Awash in red, green and yellow light, Josh Heinrichs and friends brought a powerful night of dancing to Cornerstone Berkeley’s smoke-filled listening room. Midway through his California tour, Heinrichs’ temporarily expanded ensemble drew an impressively invested crowd — a testament to his continued staying power in modern reggae.
Heinrichs is the former lead vocalist of roots reggae band Jah Roots. Despite the band’s announcement of an indefinite hiatus in 2009, Heinrichs has maintained a successful solo career spanning the world over. Former bandmate Kyle “SkillinJah” Bell has remained a longtime Heinrichs collaborator, and the two feature heavily in each other’s full-length releases. Unsurprisingly, SkillinJah’s surprise appearance on stage in Berkeley was extremely well-received. After an entertaining bit of banter about the effect of newfound wealth on his life — “I no longer need an emergency spliff!” — SkillinJah and Heinrichs launched into a refreshingly catchy remix of their co-written 2011 release, “Emergency Spliff.”
Though their discography is expansive, Heinrichs and Co. played a tight set of dancehall reggae that sadly didn’t include the songs that truly set them apart as a modern reggae flag bearer. The modern American reggae scene often feels saturated with artists content with rehashing island rhythms and lyrical themes that have been beaten to death since the 1960s.
Where today’s dub music — a genre defined by remix one-upmanship — brings creativity and eccentricity to the focus on previously recorded reggae, many present-day artists such as Heinrichs are content with a more relaxed treatment of this source material. This isn’t necessarily a bad thing, but it’s hard to stand out from such an established status quo.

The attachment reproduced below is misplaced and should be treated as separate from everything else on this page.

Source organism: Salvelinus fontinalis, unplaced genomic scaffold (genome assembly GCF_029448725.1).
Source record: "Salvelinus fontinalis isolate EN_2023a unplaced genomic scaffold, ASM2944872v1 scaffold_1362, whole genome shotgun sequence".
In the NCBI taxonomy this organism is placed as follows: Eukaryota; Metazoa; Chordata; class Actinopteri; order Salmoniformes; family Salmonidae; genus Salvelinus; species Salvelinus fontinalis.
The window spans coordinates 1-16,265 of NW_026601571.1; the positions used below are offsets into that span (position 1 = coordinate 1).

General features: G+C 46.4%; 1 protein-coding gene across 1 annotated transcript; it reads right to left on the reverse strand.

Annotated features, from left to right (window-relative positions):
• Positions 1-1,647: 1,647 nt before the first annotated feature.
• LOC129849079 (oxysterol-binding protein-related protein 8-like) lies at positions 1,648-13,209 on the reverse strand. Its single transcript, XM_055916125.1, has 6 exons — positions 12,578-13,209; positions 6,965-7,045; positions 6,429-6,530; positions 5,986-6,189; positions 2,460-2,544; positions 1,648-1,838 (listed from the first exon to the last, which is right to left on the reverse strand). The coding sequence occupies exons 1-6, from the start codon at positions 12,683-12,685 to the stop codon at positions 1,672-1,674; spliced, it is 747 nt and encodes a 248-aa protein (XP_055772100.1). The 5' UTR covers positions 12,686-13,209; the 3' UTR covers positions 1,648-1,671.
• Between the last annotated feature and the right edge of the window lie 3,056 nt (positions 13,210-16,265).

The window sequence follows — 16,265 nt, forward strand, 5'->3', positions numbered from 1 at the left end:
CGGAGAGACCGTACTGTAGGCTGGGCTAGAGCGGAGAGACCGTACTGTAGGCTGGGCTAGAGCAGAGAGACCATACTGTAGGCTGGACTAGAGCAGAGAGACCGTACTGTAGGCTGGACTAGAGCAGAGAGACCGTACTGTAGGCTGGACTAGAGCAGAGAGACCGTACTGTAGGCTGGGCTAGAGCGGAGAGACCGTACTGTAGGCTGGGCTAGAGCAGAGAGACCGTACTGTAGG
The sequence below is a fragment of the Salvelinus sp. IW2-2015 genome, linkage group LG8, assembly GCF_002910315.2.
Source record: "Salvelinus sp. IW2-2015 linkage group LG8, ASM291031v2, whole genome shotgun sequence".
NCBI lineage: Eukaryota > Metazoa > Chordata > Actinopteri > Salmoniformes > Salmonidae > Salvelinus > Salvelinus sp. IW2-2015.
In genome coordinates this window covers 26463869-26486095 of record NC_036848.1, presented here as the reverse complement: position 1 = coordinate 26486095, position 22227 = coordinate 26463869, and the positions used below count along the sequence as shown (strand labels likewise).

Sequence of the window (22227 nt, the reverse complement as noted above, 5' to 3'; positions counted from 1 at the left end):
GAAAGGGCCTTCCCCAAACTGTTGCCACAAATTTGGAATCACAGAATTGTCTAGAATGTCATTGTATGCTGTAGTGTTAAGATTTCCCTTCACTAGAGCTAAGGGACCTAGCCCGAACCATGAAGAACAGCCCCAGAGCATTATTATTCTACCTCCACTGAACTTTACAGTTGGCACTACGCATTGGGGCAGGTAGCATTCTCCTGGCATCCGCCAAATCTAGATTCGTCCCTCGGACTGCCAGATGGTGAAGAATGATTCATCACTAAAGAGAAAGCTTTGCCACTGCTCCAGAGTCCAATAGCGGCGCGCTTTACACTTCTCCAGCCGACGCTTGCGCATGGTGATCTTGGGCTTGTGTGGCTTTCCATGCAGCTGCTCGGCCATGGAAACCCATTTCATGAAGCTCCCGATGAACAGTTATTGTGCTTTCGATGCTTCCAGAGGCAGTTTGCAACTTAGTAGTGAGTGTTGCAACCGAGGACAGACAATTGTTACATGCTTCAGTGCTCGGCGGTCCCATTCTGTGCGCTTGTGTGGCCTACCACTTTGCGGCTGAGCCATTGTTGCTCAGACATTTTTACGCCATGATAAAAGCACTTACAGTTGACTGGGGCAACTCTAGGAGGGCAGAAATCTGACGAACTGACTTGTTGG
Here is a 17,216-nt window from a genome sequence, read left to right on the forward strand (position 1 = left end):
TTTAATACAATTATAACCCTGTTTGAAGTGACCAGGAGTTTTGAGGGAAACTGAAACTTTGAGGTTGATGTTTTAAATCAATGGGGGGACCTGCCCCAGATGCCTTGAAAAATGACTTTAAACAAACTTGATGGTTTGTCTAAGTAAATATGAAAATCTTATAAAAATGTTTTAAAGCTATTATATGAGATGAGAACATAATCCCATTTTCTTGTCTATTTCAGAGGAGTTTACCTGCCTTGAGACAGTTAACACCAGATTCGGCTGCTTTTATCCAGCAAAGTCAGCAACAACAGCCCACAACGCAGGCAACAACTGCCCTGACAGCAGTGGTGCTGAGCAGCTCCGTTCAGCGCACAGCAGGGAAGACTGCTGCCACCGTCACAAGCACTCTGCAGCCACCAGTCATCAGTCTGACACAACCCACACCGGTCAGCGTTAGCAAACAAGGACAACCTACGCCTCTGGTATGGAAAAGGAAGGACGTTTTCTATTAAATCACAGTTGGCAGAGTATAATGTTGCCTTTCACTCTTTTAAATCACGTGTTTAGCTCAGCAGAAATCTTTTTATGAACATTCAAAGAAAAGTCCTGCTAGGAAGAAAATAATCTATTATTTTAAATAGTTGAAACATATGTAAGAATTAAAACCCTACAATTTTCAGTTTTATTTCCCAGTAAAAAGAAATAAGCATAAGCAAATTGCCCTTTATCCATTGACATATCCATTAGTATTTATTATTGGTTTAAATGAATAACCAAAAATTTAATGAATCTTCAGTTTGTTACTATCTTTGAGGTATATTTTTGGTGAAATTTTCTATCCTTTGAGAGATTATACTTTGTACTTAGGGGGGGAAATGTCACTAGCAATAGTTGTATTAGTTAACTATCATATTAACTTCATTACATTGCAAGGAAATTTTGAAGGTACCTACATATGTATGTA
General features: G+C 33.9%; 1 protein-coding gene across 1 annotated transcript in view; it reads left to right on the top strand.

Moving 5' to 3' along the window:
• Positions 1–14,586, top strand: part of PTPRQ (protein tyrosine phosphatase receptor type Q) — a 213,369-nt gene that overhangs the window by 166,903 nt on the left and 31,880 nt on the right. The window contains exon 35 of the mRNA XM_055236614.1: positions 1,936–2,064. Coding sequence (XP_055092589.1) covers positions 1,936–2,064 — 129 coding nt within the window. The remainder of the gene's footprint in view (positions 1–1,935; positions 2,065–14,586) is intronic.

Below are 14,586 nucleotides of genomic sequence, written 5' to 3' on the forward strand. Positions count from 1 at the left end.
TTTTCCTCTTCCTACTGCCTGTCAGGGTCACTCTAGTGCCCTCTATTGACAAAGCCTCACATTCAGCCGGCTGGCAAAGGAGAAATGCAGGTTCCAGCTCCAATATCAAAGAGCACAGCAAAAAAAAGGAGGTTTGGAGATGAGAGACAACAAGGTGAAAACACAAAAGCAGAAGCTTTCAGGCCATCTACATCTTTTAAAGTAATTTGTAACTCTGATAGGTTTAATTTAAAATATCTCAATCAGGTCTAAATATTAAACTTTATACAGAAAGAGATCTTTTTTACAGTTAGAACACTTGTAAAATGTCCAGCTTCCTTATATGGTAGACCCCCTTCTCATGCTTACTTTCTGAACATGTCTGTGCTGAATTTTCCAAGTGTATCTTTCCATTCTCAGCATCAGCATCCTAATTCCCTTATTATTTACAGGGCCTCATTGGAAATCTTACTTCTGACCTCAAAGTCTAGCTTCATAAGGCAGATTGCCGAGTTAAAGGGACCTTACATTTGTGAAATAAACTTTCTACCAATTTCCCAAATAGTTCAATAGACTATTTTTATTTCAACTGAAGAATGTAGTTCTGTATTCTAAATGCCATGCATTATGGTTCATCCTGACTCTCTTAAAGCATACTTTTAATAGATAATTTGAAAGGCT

It doesn’t help, of course, that reggae’s formal elements are so deeply entrenched. Staccato, heavily swung, triplet-feel guitar lines with mirrored keyboards over backbeat percussion form a large part of reggae’s musical vocabulary. Indeed, some of the band’s midset songs began to feel anemically repetitive. The audience, though fairly stoned by this point, seemed to react to the fact that the band felt more like a backing track: consistent to a fault. There was no interplay or reactivity between members, and that ethereal x-factor of the live show seemed to go up in smoke.
While Friday’s concert might exemplify a problem for modern reggae to reconcile with, Heinrichs still managed to entertain in the live setting. His tremulous, powerful voice was dripping with soul, and his lyrics came off as effortlessly sincere. In what is reminiscent of acoustic indie à la Australian reggae-fusion band Sticky Fingers, the duets on Josh Heinrichs’ first album are exceptional and worth exploring. The exposed interplay between main vocals and harmonies often play a part of Heinrichs’ catalogue of songs — something he showcased on “New Love.”
The background singers’ hilariously bombastic stage presence belied a tasteful self-awareness and vocal control that was as entertaining as their exaggerated dancing, but a poor house sound mix didn’t make their voices very audible. At least initially, the core fans in the audience were able to bring an infectious energy in response to Heinrichs’ most famous songs. In one moment, a monstrous, octaved dub bass slowly crescendoed into one of the groups 2016 slow jams, “Good Vibes.” The audience was coaxed into singing a rousing version of the chorus by a smartphone-toting Heinrichs, who later posted the video to the band’s Facebook page.
Overall, the group’s concert proved to be a worthy buy for East Bay reggae lovers looking for a night of live music. Though the crowds thinned as the night went on, it was clear that the remaining fans were having a great time — even if reggae enthusiasts were disappointed in Heinrichs’ failure to showcase his more innovative offerings.